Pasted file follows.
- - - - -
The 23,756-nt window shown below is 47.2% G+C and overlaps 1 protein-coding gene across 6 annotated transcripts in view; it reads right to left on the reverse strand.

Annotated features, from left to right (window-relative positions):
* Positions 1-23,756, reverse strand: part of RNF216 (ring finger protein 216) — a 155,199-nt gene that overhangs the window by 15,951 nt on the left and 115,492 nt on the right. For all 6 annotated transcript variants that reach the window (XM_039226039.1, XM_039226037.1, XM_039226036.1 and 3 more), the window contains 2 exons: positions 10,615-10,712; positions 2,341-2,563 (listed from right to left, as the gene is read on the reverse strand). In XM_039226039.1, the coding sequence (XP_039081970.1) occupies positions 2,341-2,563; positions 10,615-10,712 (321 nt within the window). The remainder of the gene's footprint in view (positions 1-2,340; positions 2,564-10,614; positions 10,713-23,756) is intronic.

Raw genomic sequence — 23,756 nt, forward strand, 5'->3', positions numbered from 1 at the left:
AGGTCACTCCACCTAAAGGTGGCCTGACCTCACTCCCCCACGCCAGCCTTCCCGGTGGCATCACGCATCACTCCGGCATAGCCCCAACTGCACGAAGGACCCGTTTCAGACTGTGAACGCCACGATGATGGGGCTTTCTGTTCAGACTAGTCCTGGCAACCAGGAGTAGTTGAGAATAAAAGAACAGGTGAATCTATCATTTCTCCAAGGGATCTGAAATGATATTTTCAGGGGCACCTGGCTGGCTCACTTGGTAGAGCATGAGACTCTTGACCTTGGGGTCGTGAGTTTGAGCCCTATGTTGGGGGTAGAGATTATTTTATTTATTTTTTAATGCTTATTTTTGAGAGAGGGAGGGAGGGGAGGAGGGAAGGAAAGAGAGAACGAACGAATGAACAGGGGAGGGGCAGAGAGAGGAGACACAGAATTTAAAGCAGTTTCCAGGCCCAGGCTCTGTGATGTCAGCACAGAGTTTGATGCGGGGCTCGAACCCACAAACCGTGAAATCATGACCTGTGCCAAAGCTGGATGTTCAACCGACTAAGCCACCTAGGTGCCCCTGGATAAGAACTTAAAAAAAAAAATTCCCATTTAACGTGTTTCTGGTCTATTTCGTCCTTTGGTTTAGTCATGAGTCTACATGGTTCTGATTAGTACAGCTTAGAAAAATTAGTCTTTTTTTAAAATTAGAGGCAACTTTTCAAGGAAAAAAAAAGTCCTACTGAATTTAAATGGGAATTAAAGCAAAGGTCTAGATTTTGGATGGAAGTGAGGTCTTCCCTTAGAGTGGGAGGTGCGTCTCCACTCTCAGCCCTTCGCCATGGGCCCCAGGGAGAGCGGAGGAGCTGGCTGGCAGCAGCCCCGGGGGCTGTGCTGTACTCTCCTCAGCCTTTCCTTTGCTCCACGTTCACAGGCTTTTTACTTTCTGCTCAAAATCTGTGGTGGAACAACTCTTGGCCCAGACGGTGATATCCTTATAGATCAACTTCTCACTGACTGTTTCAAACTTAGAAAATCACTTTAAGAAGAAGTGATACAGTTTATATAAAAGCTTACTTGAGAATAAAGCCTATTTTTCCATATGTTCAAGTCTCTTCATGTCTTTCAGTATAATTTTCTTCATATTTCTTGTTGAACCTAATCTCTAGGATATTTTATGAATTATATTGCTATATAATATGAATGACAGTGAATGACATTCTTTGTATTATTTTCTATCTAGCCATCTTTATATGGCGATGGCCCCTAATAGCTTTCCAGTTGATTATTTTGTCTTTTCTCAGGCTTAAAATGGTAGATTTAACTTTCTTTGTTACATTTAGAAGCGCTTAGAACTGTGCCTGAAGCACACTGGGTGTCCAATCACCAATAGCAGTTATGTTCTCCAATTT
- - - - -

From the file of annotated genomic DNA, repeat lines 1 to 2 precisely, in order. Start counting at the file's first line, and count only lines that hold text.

The 23,756-nt window shown below is 47.2% G+C and overlaps 1 protein-coding gene across 6 annotated transcripts in view; it reads right to left on the reverse strand.

Annotated features, from left to right (window-relative positions):